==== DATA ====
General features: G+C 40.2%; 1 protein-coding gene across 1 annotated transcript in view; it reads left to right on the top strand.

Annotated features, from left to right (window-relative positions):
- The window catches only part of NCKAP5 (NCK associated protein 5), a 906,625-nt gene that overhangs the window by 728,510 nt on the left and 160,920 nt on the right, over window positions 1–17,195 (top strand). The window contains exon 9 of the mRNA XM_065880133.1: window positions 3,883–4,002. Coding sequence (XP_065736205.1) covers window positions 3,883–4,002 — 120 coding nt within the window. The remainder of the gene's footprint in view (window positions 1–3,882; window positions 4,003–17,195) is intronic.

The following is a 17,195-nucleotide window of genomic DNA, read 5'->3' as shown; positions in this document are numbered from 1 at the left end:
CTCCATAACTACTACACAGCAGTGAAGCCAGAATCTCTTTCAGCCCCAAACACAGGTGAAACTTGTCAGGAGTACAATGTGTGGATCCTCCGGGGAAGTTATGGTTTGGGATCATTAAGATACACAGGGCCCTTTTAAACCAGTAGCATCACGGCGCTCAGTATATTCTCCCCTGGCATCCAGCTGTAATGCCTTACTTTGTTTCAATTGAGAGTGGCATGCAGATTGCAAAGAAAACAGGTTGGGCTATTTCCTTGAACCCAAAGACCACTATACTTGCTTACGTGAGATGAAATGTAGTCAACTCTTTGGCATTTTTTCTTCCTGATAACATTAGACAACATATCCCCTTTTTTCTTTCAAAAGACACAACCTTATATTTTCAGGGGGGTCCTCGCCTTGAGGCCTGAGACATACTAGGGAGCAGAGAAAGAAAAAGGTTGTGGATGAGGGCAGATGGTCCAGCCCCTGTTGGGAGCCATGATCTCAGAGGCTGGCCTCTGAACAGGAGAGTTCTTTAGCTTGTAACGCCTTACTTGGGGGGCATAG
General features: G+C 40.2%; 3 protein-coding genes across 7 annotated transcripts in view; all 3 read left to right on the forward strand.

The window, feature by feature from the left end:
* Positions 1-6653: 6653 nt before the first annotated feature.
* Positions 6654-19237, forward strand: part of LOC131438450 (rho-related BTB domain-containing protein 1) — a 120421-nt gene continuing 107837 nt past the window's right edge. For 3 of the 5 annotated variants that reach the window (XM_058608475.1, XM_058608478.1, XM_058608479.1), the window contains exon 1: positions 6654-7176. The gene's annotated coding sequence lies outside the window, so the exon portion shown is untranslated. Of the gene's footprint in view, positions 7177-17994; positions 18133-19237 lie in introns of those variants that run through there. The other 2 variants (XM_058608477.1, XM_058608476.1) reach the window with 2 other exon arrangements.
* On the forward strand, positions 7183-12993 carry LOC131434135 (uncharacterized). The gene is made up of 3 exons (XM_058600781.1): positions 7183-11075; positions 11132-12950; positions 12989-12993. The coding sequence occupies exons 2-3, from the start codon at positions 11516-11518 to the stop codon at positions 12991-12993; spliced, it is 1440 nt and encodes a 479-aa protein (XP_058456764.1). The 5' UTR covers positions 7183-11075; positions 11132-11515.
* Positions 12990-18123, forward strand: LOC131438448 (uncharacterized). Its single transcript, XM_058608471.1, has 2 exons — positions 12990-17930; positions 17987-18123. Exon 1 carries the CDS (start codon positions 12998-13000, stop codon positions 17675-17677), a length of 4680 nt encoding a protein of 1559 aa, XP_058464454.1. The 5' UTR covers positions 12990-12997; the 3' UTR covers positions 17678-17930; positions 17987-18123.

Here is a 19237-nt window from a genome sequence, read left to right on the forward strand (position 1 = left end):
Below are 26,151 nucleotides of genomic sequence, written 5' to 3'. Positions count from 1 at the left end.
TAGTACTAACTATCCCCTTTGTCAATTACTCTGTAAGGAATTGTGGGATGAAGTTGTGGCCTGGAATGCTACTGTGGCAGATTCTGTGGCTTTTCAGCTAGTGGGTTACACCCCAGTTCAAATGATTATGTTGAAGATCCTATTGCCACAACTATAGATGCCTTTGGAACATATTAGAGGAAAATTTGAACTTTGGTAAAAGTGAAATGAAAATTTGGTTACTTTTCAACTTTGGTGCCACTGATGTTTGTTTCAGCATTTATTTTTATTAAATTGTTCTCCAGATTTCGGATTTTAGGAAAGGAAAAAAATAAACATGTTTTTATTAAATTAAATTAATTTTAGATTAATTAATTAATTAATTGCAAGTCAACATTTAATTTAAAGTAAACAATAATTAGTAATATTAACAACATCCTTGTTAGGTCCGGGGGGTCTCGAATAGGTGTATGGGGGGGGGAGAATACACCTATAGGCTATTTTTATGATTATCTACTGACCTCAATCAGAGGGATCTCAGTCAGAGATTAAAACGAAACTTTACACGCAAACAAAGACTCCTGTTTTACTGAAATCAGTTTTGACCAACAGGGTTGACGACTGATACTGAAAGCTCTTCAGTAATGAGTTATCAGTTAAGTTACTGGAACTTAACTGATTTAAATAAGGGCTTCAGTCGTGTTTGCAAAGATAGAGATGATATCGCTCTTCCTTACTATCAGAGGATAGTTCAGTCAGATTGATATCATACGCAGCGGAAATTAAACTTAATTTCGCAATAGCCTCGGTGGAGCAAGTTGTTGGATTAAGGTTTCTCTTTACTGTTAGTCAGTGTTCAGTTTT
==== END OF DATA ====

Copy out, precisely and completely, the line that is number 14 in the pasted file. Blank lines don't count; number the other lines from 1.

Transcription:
TAGTACTAACTATCCCCTTTGTCAATTACTCTGTAAGGAATTGTGGGATGAAGTTGTGGCCTGGAATGCTACTGTGGCAGATTCTGTGGCTTTTCAGCTAGTGGGTTACACCCCAGTTCAAATGATTATGTTGAAGATCCTATTGCCACAACTATAGATGCCTTTGGAACATATTAGAGGAAAATTTGAACTTTGGTAAAAGTGAAATGAAAATTTGGTTACTTTTCAACTTTGGTGCCACTGATGTTTGTTTCAGCATTTATTTTTATTAAATTGTTCTCCAGATTTCGGATTTTAGGAAAGGAAAAAAATAAACATGTTTTTATTAAATTAAATTAATTTTAGATTAATTAATTAATTAATTGCAAGTCAACATTTAATTTAAAGTAAACAATAATTAGTAATATTAACAACATCCTTGTTAGGTCCGGGGGGTCTCGAATAGGTGTATGGGGGGGGGAGAATACACCTATAGGCTATTTTTATGATTATCTACTGACCTCAATCAGAGGGATCTCAGTCAGAGATTAAAACGAAACTTTACACGCAAACAAAGACTCCTGTTTTACTGAAATCAGTTTTGACCAACAGGGTTGACGACTGATACTGAAAGCTCTTCAGTAATGAGTTATCAGTTAAGTTACTGGAACTTAACTGATTTAAATAAGGGCTTCAGTCGTGTTTGCAAAGATAGAGATGATATCGCTCTTCCTTACTATCAGAGGATAGTTCAGTCAGATTGATATCATACGCAGCGGAAATTAAACTTAATTTCGCAATAGCCTCGGTGGAGCAAGTTGTTGGATTAAGGTTTCTCTTTACTGTTAGTCAGTGTTCAGTTTT